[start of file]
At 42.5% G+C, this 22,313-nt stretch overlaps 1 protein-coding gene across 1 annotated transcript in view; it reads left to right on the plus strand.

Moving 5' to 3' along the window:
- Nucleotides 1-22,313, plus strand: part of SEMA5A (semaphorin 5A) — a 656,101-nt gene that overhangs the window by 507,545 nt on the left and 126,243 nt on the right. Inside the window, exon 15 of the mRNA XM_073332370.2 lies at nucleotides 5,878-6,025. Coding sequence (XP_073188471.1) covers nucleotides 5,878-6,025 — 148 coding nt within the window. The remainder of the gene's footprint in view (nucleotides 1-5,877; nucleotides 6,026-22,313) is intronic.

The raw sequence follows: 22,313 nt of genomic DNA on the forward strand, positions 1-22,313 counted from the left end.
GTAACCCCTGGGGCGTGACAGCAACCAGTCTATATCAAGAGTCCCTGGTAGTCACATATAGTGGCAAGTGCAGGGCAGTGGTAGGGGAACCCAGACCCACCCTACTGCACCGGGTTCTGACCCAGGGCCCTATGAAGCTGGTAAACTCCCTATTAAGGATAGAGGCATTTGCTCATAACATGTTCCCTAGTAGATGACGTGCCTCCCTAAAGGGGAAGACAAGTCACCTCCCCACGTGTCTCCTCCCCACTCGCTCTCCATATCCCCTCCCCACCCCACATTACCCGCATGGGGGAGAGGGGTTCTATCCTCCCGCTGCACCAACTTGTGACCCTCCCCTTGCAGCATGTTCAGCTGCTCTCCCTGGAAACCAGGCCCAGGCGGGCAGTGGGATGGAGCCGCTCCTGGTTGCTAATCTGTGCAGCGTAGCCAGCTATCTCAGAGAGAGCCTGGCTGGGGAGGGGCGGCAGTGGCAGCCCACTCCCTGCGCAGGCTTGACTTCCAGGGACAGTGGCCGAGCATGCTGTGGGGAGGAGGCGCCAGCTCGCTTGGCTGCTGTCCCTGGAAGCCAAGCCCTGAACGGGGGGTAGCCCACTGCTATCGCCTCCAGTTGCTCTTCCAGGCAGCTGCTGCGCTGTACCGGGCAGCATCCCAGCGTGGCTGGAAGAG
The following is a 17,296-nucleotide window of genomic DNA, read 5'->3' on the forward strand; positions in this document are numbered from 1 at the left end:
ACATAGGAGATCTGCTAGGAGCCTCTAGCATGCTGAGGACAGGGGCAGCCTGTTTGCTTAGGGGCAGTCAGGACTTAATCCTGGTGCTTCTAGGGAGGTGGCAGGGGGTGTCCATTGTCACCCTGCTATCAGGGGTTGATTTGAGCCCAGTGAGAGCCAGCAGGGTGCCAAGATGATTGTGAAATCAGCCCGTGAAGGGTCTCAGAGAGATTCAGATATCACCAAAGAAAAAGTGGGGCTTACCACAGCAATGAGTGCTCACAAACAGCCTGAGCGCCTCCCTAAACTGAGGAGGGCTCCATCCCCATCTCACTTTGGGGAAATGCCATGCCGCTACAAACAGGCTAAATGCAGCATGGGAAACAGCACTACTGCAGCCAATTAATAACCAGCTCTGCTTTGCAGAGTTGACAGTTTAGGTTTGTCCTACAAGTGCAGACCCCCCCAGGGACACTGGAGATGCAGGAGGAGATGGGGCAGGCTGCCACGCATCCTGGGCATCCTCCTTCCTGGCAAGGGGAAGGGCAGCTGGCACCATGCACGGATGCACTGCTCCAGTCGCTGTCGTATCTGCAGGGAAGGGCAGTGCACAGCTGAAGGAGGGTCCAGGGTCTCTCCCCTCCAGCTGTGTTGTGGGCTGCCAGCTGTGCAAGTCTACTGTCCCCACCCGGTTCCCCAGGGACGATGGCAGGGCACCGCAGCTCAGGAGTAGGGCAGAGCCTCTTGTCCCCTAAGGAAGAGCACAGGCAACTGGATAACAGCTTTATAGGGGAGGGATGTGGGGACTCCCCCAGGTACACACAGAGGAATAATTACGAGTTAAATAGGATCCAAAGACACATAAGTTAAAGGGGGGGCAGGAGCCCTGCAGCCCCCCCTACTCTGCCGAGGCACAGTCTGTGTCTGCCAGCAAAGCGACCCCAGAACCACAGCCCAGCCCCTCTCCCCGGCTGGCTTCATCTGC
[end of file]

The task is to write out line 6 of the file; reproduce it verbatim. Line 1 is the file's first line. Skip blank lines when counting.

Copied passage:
The following is a 17,296-nucleotide window of genomic DNA, read 5'->3' on the forward strand; positions in this document are numbered from 1 at the left end: